Using geophysical characterization methods for geotechnical problems has become a critical and increasing part of geotechnical engineering. Geophysical methods and technologies support geotechnical engineers with detailed information that aid in design, planning, construction, and operation of structures on or below the earth’s surface. A geophysical survey is often the most cost-effective and useful means for obtaining subsurface geotechnical information. HGI has been applying a variety of techniques to enhance the state of knowledge of engineering and construction projects for over 18 years. Whether it is to understand concrete properties of roads, geologic materials for excavation, foundations, or hazards, geophysical mapping of electrical, seismic, or magnetic properties can provide a much greater level of confidence to your project.
A geotechnical geophysical survey is often the most cost-effective means for obtaining subsurface information.
Geophysical methods have key advantages when related to conventional geotechnical investigations. These technologies can be applied over large areas, can explore large soil volumes, are non-intrusive, and can identify material properties, material boundaries, and subsurface contrasts in space and time. Additional advantages include site accessibility and portability of geophysical equipment, enabling data acquisition in areas inaccessible by traditional geotechnical investigations such as heavily forested spaces, steep slopes, or ecologically sensitive areas. Geophysics may be used to fill in the gaps between boreholes or find subsurface features that might not be detected by a standard drilling and CPT program. Geotechnical geophysics is not a substitute for drilling, rather it complements a well-planned, cost-effective sampling program.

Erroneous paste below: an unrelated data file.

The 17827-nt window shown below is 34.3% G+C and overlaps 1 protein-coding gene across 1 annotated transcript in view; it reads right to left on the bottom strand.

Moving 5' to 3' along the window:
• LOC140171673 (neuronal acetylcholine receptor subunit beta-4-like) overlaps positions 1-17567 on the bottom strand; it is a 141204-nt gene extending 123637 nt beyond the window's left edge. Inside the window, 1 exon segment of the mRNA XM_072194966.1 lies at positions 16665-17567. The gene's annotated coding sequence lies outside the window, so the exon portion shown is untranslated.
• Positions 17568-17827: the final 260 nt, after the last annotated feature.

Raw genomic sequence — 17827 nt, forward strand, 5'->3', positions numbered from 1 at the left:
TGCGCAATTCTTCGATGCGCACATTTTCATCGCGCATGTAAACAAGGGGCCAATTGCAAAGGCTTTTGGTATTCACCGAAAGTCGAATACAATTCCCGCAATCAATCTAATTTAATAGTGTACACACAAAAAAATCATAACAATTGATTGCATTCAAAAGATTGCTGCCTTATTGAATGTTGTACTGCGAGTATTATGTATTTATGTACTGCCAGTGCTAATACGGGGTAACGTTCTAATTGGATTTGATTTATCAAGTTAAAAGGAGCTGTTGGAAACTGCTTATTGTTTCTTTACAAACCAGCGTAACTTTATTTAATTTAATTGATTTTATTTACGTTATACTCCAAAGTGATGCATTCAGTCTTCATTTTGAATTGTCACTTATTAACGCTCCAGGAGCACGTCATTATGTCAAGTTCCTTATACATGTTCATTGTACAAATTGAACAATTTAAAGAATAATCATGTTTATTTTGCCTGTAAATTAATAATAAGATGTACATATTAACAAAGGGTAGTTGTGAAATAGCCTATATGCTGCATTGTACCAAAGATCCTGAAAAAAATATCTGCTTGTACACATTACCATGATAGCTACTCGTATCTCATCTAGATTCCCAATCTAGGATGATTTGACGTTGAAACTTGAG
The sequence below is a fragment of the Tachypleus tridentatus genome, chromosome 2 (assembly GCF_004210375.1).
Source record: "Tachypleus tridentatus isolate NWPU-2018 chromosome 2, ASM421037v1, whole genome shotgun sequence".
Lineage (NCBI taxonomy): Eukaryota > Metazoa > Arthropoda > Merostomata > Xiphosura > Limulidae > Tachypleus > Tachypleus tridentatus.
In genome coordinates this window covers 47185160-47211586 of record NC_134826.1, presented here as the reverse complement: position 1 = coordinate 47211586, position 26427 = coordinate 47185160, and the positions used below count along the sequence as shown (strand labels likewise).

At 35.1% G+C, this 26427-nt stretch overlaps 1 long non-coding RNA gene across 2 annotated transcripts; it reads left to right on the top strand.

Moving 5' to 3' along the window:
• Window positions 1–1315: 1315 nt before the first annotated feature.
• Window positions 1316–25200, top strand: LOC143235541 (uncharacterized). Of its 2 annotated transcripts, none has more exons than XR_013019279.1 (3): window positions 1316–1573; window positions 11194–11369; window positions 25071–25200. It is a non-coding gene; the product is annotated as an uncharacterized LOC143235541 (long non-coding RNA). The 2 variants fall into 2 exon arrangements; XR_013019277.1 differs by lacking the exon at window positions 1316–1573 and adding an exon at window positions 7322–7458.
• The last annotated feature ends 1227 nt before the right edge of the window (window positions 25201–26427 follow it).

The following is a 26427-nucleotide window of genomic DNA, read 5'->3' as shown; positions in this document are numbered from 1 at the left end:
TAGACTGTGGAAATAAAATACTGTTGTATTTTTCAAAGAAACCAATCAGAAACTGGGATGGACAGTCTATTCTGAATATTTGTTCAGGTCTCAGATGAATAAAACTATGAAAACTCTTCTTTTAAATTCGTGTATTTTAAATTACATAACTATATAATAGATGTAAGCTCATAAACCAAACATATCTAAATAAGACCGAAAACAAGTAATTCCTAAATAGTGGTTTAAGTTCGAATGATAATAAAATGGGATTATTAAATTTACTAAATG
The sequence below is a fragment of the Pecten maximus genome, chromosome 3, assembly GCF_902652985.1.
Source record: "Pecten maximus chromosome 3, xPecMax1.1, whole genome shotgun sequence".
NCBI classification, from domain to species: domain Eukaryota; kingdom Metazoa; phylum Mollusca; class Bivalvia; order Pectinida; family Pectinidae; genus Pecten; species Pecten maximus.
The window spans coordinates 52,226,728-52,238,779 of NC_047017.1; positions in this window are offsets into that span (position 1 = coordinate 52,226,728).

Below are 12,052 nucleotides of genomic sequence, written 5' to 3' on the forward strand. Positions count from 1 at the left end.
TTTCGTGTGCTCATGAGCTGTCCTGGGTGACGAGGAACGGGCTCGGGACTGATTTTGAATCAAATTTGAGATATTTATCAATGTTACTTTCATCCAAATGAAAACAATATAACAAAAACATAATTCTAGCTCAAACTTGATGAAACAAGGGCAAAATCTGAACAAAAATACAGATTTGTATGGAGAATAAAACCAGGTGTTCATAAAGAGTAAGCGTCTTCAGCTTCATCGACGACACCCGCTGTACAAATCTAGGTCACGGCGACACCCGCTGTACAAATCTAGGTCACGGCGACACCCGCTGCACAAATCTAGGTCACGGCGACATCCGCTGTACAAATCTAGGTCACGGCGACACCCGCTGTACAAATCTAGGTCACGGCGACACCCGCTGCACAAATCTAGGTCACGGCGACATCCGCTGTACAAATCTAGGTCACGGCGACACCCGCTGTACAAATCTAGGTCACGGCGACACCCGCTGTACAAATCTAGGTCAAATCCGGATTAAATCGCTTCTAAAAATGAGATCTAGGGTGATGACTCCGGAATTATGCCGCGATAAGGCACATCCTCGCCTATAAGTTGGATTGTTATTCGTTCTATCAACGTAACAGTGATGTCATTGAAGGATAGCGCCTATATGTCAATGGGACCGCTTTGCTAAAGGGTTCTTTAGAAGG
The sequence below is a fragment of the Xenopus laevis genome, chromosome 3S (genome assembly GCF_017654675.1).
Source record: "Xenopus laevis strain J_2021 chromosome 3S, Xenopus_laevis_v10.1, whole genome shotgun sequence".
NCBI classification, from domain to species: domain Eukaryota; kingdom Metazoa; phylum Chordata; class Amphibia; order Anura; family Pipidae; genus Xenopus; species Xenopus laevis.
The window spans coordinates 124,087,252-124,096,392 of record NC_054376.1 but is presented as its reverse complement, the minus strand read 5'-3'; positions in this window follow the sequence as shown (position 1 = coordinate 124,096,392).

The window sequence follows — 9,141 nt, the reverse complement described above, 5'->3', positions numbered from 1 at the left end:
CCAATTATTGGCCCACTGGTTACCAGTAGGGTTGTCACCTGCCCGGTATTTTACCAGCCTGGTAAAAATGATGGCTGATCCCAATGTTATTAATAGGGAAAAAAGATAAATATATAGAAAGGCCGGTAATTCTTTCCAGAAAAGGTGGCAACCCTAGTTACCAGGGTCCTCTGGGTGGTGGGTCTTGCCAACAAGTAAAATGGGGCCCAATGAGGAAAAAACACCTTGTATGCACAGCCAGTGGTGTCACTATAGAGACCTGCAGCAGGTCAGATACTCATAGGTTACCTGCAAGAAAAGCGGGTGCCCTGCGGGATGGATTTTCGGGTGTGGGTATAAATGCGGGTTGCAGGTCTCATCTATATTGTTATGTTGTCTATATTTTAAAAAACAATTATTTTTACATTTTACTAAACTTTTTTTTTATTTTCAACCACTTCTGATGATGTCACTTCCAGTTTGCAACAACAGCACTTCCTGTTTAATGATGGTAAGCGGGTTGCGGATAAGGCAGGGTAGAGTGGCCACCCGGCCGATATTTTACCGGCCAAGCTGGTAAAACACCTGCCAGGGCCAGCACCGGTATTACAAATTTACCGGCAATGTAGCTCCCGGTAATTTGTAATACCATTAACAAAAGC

There are many geophysical tools available for geotechnical site investigations, including electrical resistivity, induced polarization (IP), ground penetrating radar (GPR), gravity, electromagnetic induction, magnetics and seismics. Each of these methods investigates subsurface conditions and materials to determine physical, mechanical, and chemical properties to evaluate the stability of natural and anthropogenic subsurface conditions. This information is used to design earthworks, enhance foundations, assess risks, and monitor site conditions.
- Mapping lithology
- Locating sand and gravel deposits
- Determining water depths
- Mapping bedrock topography and structure
- Identifying regions of potential weakness
- In-situ rock properties
- Mapping near-surface karstic sinkholes
- Finding clandestine air-filled cavities, tunnels
- Estimating rippability
- Mapping foundation integrity
- Investigating dam and levee integrity
- Evaluating landslide hazards
- Mapping concrete and asphalt properties
- Locating rebar and pipes